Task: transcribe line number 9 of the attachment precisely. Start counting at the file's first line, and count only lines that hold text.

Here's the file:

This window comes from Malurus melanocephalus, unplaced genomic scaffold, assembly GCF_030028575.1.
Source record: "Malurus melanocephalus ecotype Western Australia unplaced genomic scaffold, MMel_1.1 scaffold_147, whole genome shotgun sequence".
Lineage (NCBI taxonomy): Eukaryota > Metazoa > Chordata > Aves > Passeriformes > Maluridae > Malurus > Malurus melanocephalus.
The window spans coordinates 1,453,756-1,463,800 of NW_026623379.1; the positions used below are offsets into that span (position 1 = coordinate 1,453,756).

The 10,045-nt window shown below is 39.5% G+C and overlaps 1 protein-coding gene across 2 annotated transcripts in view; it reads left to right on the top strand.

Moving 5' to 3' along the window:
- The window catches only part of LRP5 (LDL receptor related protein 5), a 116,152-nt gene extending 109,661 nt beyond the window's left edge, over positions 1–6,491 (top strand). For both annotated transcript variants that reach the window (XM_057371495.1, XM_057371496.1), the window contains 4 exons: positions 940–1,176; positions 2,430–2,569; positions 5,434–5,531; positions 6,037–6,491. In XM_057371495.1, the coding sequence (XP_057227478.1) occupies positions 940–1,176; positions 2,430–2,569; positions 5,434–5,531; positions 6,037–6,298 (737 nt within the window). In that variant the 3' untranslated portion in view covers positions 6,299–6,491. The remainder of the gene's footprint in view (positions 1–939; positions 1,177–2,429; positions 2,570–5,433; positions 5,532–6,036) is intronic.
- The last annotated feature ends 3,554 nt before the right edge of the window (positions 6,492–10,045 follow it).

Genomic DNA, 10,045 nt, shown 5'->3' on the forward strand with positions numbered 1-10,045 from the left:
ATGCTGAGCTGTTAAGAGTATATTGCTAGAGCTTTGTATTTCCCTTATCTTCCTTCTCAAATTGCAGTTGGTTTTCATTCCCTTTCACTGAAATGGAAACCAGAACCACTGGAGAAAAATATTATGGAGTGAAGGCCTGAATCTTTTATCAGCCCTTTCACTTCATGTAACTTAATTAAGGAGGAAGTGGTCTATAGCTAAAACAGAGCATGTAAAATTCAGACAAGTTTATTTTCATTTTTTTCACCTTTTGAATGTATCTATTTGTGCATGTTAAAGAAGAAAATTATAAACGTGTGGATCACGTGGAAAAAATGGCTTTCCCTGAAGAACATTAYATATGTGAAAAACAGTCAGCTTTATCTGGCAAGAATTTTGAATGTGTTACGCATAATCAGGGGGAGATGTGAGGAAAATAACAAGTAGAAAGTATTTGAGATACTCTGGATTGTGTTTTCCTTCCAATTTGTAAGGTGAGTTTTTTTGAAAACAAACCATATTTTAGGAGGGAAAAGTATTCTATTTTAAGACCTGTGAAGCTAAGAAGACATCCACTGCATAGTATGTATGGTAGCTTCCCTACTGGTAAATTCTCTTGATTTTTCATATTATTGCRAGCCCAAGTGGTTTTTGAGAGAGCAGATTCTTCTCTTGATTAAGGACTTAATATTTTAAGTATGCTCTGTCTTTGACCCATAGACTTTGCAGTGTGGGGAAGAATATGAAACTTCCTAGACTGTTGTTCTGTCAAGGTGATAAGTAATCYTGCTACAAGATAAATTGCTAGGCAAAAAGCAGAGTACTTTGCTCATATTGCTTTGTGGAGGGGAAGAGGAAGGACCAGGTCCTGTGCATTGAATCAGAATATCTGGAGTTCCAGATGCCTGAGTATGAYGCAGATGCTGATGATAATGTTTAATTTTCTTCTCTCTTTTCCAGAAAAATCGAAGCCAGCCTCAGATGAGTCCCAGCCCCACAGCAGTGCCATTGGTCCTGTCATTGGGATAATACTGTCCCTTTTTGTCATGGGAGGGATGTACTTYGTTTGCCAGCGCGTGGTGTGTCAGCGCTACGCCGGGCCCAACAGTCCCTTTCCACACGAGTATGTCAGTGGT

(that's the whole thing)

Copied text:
Genomic DNA, 10,045 nt, shown 5'->3' on the forward strand with positions numbered 1-10,045 from the left: